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Introduction for OSETI I

 

Within these pages you will read contributions from some of the top researchers involved with the electromagnetic search for extraterrestrial intelligence, otherwise known as SETI. You will also read about the controversy of whether most of this planet's SETI receivers are tuned to the correct frequency regime. This conference revisited an approach to SETI first suggested 32 years ago by Nobel laureate Professor Charles H. Townes.

In general, the concept of SETI is "sold" on the basis that electromagnetic waves are the cheapest (in energy cost) and fastest way to travel through deep space, and is the next best thing to actually being there. I tend to believe that interstellar travel by humans will be quite commonplace in the centuries to come, so that for myself there is the paradox (Kingsley Paradox) of "Why communicate when it is possible to travel?". Nevertheless, despite this and the well-known Fermi Paradox of "Where is everyone?", I consider SETI to be a worthwhile pursuit in the quest for knowledge; which exemplifies the best tradition in human exploration.

This conference marked the occasion of a number of firsts. For the first time, a conference had been organized largely devoted to the optical approach for SETI, otherwise denoted herein as OSETI. We will denote Conventional, or Microwave SETI by the acronym MSETI. Professor Charles Townes has been most patient in waiting over three decades for this international conference - patience being the watchword for SETI researchers! It was the first time that Dr. Barney Oliver has had the opportunity to present his case to laser and electro-optic specialists, as to why ETs would not use lasers to contact emerging technical civilizations like ourselves. This conference was the first time that Professor Frank Tipler had met members of the SETI community and was able to present his case in closed-loop fashion, as to why SETI is a complete waste of time. It is believed that this Optical SETI meeting marked the first time that philosophers have participated in a SPIE conference. In addition, it may also hold some sort of record for being arranged at rather short notice.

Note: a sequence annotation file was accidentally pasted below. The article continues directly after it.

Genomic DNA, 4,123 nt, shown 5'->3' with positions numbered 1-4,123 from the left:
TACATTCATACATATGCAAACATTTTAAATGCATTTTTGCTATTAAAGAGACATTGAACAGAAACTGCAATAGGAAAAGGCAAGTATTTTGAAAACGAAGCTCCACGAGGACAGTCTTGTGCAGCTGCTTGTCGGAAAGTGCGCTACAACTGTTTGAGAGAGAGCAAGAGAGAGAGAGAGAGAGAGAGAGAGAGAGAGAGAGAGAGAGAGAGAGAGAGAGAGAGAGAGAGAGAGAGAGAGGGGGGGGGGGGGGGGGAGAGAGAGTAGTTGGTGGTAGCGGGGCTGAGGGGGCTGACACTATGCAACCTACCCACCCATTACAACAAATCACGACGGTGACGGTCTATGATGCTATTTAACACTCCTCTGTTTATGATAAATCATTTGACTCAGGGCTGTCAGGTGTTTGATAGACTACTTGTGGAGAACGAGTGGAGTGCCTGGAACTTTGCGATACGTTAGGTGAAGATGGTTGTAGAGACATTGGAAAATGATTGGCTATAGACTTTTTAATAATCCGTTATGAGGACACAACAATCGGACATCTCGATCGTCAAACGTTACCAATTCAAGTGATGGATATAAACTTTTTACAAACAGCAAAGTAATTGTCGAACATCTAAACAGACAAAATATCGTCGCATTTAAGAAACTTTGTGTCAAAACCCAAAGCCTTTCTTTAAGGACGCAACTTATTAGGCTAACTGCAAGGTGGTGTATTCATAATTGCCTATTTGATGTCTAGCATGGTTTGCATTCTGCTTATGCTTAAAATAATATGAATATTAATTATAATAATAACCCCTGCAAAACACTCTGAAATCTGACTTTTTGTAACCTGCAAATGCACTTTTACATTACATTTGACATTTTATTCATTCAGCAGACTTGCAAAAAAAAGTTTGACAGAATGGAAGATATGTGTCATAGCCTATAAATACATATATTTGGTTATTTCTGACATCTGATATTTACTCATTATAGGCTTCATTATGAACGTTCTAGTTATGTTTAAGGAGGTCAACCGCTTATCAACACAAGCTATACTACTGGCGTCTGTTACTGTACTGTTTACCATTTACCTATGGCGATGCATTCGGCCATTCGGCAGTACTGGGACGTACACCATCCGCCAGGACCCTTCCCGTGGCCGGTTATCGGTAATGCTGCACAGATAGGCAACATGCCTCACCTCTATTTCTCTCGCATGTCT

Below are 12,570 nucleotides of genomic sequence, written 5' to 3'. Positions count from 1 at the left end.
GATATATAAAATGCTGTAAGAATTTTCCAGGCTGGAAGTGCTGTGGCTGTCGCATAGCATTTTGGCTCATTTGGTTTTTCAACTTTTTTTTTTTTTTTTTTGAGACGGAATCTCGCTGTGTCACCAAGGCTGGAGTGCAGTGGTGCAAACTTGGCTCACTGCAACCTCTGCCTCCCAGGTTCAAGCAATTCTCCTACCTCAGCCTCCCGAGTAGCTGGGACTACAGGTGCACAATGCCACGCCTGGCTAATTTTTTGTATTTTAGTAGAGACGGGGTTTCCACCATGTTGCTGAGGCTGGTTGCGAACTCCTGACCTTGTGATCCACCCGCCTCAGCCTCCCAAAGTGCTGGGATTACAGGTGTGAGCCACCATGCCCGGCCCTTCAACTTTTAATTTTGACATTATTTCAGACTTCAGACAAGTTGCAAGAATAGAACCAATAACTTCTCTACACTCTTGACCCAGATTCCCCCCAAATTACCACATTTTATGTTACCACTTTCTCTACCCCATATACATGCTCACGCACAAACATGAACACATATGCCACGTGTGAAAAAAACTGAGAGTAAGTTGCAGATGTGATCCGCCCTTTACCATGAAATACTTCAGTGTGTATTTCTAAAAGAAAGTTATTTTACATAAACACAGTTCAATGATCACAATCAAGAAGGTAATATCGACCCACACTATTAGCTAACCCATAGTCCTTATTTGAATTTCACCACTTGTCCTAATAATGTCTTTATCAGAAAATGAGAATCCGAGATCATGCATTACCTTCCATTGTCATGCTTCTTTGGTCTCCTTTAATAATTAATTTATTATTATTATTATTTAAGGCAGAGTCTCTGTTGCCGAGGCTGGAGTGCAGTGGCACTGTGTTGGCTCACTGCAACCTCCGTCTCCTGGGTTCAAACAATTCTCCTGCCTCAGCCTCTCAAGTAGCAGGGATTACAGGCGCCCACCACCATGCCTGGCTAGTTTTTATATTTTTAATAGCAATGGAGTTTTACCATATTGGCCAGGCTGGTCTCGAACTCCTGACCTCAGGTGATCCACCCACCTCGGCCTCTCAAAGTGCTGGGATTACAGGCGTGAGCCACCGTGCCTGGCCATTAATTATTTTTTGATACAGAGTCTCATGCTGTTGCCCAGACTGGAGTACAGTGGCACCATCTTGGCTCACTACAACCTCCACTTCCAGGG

A year ago, I was asked to put this meeting together by Dr. David Begley, the previous chairman for SPIE's free-space laser communication conferences. The meeting was originally envisaged as a special session within the free-space laser communications conference, but later evolved into a dedicated complementary conference. The request from SPIE to arrange this meeting came about as a result of a large technical article of mine about Optical SETI which appeared in the Electronic Journal of the Astronomical Society of the Atlantic (EJASA) and was published on the Internet in January 1992. Because of the close connection between the technologies of free-space laser communications and Optical SETI, Dr. Jim Lesh's laser comms paper on NASA's present laser communications activities has been reproduced here. As conference chairman, I was pleased by the size of the audience for the first session, which must have numbered about two hundred. Unfortunately, this level of interest wasn't maintained for the second and third sessions - a reflection of the problem of holding a conference in California at the end of the week!

For the purposes of the scientific activity called OSETI, I wish to define the word "optical" as being the superset description for that part of the electromagnetic spectrum lying between the ultra-violet and far-infrared regimes. The word is not to be taken as being synonymous with the word "visible". Both Visible and Infrared SETI are subsets of Optical SETI. This conforms to the modern definition of the word "optical", as used every day throughout the world by optoelectronic (photonic) engineers and scientists. This modern definition may cause some pain for astronomers and physicists, but will avoid needless confusion later.